I think that the design of an 8x10 Deardorff camera gives it the potential of being a really excellent camera. It's long enough to handle my longest lens with room to spare, which is 600mm. I really like the adjustable front rise/fall. After aligning the standards to vertical, one can make up to a 1.25" adjustment up or down, without compromising that alignment. It collapses into a package that fits my Photobackpacker case, that conveniently fits inside my backpack. The 8x10 weighs about 11lbs, which isn't too bad. It it has to, say with a 4x5 or 5x7 reduction back, it can handle a 90mm lens and still have that 1.25" rise or fall. With both front and rear swing, one can obtain all needed adjustments for any reasonable 8x10 lens. (Swing, shift, rise fall, tilt, etc.) One can find a variety of reduction lensboards to other mounts, or make their own. If the finish is good, the camera can be absolutely beautiful.

Given all these design features, much depends on the condition of the particular example. I've seen 8x10 Deardorffs that are pretty loose, whose use would cause me concern. But, one can find tight examples that can also be cosmetically appealing. Depending on the age of the camera, there are a variety of installable upgrades that can be purchased on EBay from that website to whom others have referred. (On one such purchase, I had to open a case to obtain delivery. So, I would not purchase outside of EBay.)

I found one that I really like, and I look forward to using it for a very long time.

StoneNYC
19-Mar-2015, 23:30
I think that the design of an 8x10 Deardorff camera gives it the potential of being a really excellent camera. It's long enough to handle my longest lens with room to spare, which is 600mm. I really like the adjustable front rise/fall. After aligning the standards to vertical, one can make up to a 1.25" adjustment up or down, without compromising that alignment. It collapses into a package that fits my Photobackpacker case, that conveniently fits inside my backpack. The 8x10 weighs about 11lbs, which isn't too bad. It it has to, say with a 4x5 or 5x7 reduction back, it can handle a 90mm lens and still have that 1.25" rise or fall. With both front and rear swing, one can obtain all needed adjustments for any reasonable 8x10 lens. (Swing, shift, rise fall, tilt, etc.) One can find a variety of reduction lensboards to other mounts, or make their own. If the finish is good, the camera can be absolutely beautiful.

Given all these design features, much depends on the condition of the particular example. I've seen 8x10 Deardorffs that are pretty loose, whose use would cause me concern. But, one can find tight examples that can also be cosmetically appealing. Depending on the age of the camera, there are a variety of installable upgrades that can be purchased on EBay from that website to whom others have referred. (On one such purchase, I had to open a case to obtain delivery. So, I would not purchase outside of EBay.)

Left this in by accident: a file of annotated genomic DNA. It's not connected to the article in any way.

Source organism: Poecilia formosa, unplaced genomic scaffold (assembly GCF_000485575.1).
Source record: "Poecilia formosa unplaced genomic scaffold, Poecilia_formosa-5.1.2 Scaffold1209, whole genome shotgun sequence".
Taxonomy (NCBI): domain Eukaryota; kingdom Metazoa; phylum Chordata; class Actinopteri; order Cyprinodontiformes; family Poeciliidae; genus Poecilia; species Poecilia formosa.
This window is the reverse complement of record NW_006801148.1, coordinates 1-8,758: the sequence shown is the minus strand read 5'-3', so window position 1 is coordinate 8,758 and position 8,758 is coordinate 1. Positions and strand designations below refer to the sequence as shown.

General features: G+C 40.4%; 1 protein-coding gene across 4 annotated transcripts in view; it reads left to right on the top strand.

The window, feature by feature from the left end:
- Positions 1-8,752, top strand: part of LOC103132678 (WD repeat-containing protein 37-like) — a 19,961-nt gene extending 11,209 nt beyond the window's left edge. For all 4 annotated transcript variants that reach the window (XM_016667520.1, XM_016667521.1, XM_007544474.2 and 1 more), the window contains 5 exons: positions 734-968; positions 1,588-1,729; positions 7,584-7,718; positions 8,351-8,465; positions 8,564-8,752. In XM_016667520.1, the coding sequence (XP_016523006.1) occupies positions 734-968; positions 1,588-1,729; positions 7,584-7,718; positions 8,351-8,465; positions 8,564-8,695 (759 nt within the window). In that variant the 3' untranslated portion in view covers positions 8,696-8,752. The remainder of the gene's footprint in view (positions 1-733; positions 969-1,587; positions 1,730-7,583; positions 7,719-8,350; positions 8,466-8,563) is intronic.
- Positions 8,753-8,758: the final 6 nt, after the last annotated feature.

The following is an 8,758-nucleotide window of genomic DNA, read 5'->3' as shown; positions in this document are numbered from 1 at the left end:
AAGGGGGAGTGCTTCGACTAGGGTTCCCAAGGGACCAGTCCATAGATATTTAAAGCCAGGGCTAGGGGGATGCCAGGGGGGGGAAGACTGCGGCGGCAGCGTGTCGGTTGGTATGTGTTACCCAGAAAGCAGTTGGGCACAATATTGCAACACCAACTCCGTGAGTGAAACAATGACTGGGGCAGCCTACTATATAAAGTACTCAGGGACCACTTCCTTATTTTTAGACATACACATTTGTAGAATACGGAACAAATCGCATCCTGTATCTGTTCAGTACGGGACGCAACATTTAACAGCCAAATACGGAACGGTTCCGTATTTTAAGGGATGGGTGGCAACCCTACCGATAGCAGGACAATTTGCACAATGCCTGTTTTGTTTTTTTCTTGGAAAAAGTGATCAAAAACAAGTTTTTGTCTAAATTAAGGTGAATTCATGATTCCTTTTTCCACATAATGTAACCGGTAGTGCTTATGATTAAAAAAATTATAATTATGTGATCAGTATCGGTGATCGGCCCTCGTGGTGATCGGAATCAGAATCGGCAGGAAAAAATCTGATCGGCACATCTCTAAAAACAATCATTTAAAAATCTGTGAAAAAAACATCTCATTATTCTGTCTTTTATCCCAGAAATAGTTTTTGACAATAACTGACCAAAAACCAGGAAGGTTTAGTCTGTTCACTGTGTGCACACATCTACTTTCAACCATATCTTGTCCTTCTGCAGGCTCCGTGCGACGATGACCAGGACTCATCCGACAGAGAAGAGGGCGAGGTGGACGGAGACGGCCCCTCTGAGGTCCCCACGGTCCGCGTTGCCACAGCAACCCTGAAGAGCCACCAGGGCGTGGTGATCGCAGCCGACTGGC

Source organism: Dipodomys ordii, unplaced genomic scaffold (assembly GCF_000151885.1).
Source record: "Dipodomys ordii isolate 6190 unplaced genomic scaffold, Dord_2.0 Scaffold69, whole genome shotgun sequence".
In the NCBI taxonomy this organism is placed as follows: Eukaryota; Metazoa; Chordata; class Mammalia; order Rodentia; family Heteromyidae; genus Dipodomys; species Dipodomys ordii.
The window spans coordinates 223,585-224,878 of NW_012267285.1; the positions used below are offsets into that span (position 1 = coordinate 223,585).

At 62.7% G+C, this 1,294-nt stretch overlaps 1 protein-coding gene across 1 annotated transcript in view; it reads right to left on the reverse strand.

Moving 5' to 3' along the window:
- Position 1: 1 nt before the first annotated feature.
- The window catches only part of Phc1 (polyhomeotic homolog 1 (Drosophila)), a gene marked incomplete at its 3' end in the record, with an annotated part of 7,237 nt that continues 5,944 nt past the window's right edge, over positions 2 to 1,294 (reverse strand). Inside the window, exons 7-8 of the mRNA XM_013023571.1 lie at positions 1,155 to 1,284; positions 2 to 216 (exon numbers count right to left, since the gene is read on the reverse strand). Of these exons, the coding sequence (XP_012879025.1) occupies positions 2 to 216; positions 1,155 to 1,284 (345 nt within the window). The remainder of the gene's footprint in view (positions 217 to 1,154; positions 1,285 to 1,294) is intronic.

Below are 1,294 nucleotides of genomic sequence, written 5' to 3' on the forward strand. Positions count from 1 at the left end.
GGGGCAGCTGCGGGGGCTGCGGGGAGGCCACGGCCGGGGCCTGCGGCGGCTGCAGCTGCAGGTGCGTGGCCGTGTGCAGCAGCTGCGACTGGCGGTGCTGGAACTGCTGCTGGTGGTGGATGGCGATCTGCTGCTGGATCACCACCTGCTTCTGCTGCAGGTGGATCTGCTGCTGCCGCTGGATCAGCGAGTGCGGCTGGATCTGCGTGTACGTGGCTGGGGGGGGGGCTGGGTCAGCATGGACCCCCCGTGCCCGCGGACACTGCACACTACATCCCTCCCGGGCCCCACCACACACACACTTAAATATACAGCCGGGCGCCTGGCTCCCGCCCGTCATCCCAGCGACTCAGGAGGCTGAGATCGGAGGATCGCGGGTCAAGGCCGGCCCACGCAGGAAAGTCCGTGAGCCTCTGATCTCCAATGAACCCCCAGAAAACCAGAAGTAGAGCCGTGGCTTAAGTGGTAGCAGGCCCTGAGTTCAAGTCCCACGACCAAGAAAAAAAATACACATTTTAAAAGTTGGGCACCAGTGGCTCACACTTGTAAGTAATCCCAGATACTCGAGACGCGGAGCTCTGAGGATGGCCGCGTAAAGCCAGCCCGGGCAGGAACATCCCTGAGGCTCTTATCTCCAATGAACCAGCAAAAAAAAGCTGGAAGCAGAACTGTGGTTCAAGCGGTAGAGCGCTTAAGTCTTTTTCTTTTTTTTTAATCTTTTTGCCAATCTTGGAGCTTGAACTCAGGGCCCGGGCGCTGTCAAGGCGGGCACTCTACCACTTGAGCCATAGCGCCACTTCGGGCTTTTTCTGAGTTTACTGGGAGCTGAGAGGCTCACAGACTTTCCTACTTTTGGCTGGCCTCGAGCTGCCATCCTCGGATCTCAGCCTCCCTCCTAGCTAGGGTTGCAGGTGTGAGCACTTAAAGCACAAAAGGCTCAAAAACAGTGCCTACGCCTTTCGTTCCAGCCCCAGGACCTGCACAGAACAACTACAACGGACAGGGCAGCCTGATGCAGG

I found one that I really like, and I look forward to using it for a very long time.

Cool, thanks for the review, I was under the impression that the 8x10 was much heavier (16lbs or something?) but 11lbs isn't that far from the Chamonix in weight, but I'm confused, I don't understand the comment about 1.25 inches, does it go more than that in either direction? I think the Chamonix has all movements except rear rise.

Tracy Storer
20-Mar-2015, 07:48
Cool, thanks for the review, I was under the impression that the 8x10 was much heavier (16lbs or something?) but 11lbs isn't that far from the Chamonix in weight, but I'm confused, I don't understand the comment about 1.25 inches, does it go more than that in either direction? I think the Chamonix has all movements except rear rise.
Neil was referring to the sliding panel in the front standard that gives you rise/fall without loosening the main rise/tilt locks.

Kevin Crisp
20-Mar-2015, 08:56
I don't really care if anybody else likes Deardorff cameras. But claiming they aren't funtional, or durable? They set up fast, the sliding front panel comes in handy, mine is 75 years old and works fine.

StoneNYC
20-Mar-2015, 08:57
Neil was referring to the sliding panel in the front standard that gives you rise/fall without loosening the main rise/tilt locks.

Oh! Gotcha, neat feature, the Chamonix seems to "stay put" when adjusting even though it's all one lock. But for ultra critical stuff I guess that's a nice feature.

dsphotog
20-Mar-2015, 09:10
It really is a great feature, I'm surprised more modern cameras don't have the sliding lens panel.

karl french
20-Mar-2015, 09:17
Yes, the sliding panel is perhaps the best of many great features on Deardorff field cameras. It's amazing how often I use it to get that last little bit of front rise to straighten out verticals, where otherwise I might start fighting with the bellows.